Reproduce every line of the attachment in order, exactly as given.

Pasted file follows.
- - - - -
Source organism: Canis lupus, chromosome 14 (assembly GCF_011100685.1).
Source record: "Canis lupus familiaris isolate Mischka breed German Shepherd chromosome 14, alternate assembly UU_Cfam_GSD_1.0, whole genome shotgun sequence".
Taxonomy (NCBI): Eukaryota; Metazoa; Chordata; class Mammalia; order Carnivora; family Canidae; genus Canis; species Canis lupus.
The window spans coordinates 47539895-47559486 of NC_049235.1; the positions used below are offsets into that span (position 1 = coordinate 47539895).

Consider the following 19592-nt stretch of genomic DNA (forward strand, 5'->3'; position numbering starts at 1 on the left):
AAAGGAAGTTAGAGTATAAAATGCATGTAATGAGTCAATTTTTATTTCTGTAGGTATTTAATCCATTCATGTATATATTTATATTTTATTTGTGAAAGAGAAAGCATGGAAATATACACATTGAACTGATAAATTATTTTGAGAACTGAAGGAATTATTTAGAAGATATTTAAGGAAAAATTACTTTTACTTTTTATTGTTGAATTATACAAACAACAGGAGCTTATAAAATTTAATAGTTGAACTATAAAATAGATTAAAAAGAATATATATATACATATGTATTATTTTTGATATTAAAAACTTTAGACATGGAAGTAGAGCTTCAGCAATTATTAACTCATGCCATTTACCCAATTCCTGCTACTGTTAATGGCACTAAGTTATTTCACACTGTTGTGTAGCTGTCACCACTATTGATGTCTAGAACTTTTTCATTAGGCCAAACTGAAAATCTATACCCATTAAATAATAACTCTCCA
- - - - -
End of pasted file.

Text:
Source organism: Canis lupus, chromosome 14 (assembly GCF_011100685.1).
Source record: "Canis lupus familiaris isolate Mischka breed German Shepherd chromosome 14, alternate assembly UU_Cfam_GSD_1.0, whole genome shotgun sequence".
Taxonomy (NCBI): Eukaryota; Metazoa; Chordata; class Mammalia; order Carnivora; family Canidae; genus Canis; species Canis lupus.
The window spans coordinates 47539895-47559486 of NC_049235.1; the positions used below are offsets into that span (position 1 = coordinate 47539895).

Consider the following 19592-nt stretch of genomic DNA (forward strand, 5'->3'; position numbering starts at 1 on the left):
AAAGGAAGTTAGAGTATAAAATGCATGTAATGAGTCAATTTTTATTTCTGTAGGTATTTAATCCATTCATGTATATATTTATATTTTATTTGTGAAAGAGAAAGCATGGAAATATACACATTGAACTGATAAATTATTTTGAGAACTGAAGGAATTATTTAGAAGATATTTAAGGAAAAATTACTTTTACTTTTTATTGTTGAATTATACAAACAACAGGAGCTTATAAAATTTAATAGTTGAACTATAAAATAGATTAAAAAGAATATATATATACATATGTATTATTTTTGATATTAAAAACTTTAGACATGGAAGTAGAGCTTCAGCAATTATTAACTCATGCCATTTACCCAATTCCTGCTACTGTTAATGGCACTAAGTTATTTCACACTGTTGTGTAGCTGTCACCACTATTGATGTCTAGAACTTTTTCATTAGGCCAAACTGAAAATCTATACCCATTAAATAATAACTCTCCA